Aug 26

Counterfeit cannabis products stoke black market for California weed

Loudpack Farms had a multimillion-dollar problem.

An award-winning marijuana vape pen that was among the most profitable items sold by the cultivator had begun turning up at unlicensed weed dispensaries across California, its signature black box with the image of a red-eyed, stoned-out-of-his-mind playing-card king beckoning customers.

As it became clear that someone was counterfeiting the Kingpen brand, Loudpack Farms spent $2.5 million on new packaging and hardware last year to distinguish it from the knockoffs.

“The counterfeit market started replicating what we were doing almost as quickly,” said Daniel Corral, head of sales at the Monterey County firm.

Kingpen’s struggles are emblematic of a dilemma that California’s fledgling legal marijuana market is facing: a proliferation of counterfeit cannabis products that’s cutting into the profits and reputations of some of the state’s most popular legal brands while boosting sales in a thriving black market.

Fake vape pens and other knockoffs flooding the state are also raising safety issues: Like all products sold outside licensed dispensaries, counterfeit items are not tested for pesticides and other contaminants, leaving some concerned the items could pose health risks.

Licensed cannabis cultivators and businesses can’t distribute their wares to unlicensed dispensaries and delivery services without risking punishment from regulatory agencies, meaning any brand-name item that customers find in an illegal shop is almost certainly counterfeit.

“Any of those black market shops that you go into and have brands, that’s just like you going to the flea market on the weekend and getting your Prada shirt for $5,” said Ryan Jennemann, founder of THC Design, a Los Angeles cultivator that has also been a victim of counterfeiting. “That ain’t a Prada shirt.”

Although those in the cannabis industry differ on the severity of the problem, most agree counterfeit items are providing a boost to unlicensed dispensaries, which can sell marijuana at much lower prices than their legal counterparts by skirting state and local taxes.

Two undercover Los Angeles County sheriff’s deputies dump marijuana into an evidence bag during a raid at an illegal marijuana dispensary in Compton.(Jae C. Hong / Associated Press)
Earlier this year, a Times report found there were at least 220 illegal cannabis dispensaries in Los Angeles, more than the number of licensed operators in California’s largest marijuana market. Though the state’s above-board weed businesses are on track to record more than $3 billion in sales this year, a rebound after 2018 revenues fell well below projections, that figure still lags far behind the $8.7 billion expected to be spent on unregulated cannabis in California in 2019.

The extent of counterfeiting remains unclear and has not been treated as a priority by regulatory and law enforcement agencies, many in the cannabis industry say.

Alex Traverso, a spokesman for the Bureau of Cannabis Control, said the agency was trying to discourage customers from shopping at unlicensed dispensaries and warn people about counterfeit products through a public awareness campaign this summer.

The BCC has received 38 complaints about counterfeit products through its online reporting portal since December 2017, Traverso said. The California Department of Public Health said it had received 21 similar reports since May of this year.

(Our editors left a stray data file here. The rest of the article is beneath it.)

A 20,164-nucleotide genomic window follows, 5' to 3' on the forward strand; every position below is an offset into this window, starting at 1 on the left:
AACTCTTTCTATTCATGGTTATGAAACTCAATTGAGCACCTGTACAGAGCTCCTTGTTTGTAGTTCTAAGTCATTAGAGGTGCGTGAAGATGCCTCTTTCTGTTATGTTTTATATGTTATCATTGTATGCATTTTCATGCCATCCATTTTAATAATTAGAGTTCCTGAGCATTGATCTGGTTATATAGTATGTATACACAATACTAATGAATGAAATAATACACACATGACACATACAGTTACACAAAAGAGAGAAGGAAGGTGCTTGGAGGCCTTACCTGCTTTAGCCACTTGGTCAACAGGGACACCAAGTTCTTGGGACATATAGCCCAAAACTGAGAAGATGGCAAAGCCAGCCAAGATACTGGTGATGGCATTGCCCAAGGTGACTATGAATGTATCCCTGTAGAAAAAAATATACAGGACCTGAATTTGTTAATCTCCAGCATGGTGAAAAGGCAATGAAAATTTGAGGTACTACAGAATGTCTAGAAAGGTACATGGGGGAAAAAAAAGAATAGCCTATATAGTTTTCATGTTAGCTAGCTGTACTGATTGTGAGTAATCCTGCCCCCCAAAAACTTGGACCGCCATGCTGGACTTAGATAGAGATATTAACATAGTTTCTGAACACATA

It is highly unlikely that either figure captures the breadth of the problem. Corral said he had filed dozens of complaints about fake Kingpen products with state agencies in the last two years alone. A spokesman for the parent company of Stiiizy, another popular vape pen in California, said he had found hundreds of instances of knockoff versions of its products being sold online.

In recent weeks, a Times reporter visited several unlicensed cannabis dispensaries in Wilmington, Koreatown, Hollywood and the San Fernando Valley, finding knockoff versions of vape pens and edibles produced by popular brands including Kushy Punch, Korova, Stiiizy and Kurvana.

One of the counterfeit items, a marijuana brownie bearing Korova’s logo, claimed to contain 1,000 milligrams of THC. It is illegal to sell an edible that contains more than 100 milligrams of THC in California.

A representative for Korova said it had received a complaint about the same fake product being sold in Southern California before, and asked where The Times had found the product so the company could investigate further. Multiple e-mails and calls seeking comment from Kushy Punch and Kurvana were not returned.

Daniel Yi, a spokesman for Stiiizy , said the company had done its best to educate customers about how to spot fraudulent merchandise and issued a number of cease-and-desist letters. But, Yi warned, dealing with counterfeiters is like a game of “ whack-a-mole.”

“The fakes keep getting better and better,” he said.

California now has the biggest legal marijuana market in the world. Its black market is even bigger

Law enforcement and regulatory agencies tasked with combating the state’s illicit cannabis market could not provide information about how popular brands in California are counterfeited. But those in the cannabis industry who have seen their wares faked say the process usually involves local black market growers placing their own products inside packaging manufactured outside the country.

Wesley Hein, head of compliance and government affairs for Mammoth Distribution in Woodland Hills, says vape pens that hold pre-filled disposable cartridges are the most commonly counterfeited item. Locals often will produce their own THC oil and then buy large quantities of packaging mimicking a popular brand from a foreign website. Alibaba, the massive online commerce hub based in China, is a haven for knockoff packaging, Corral said.

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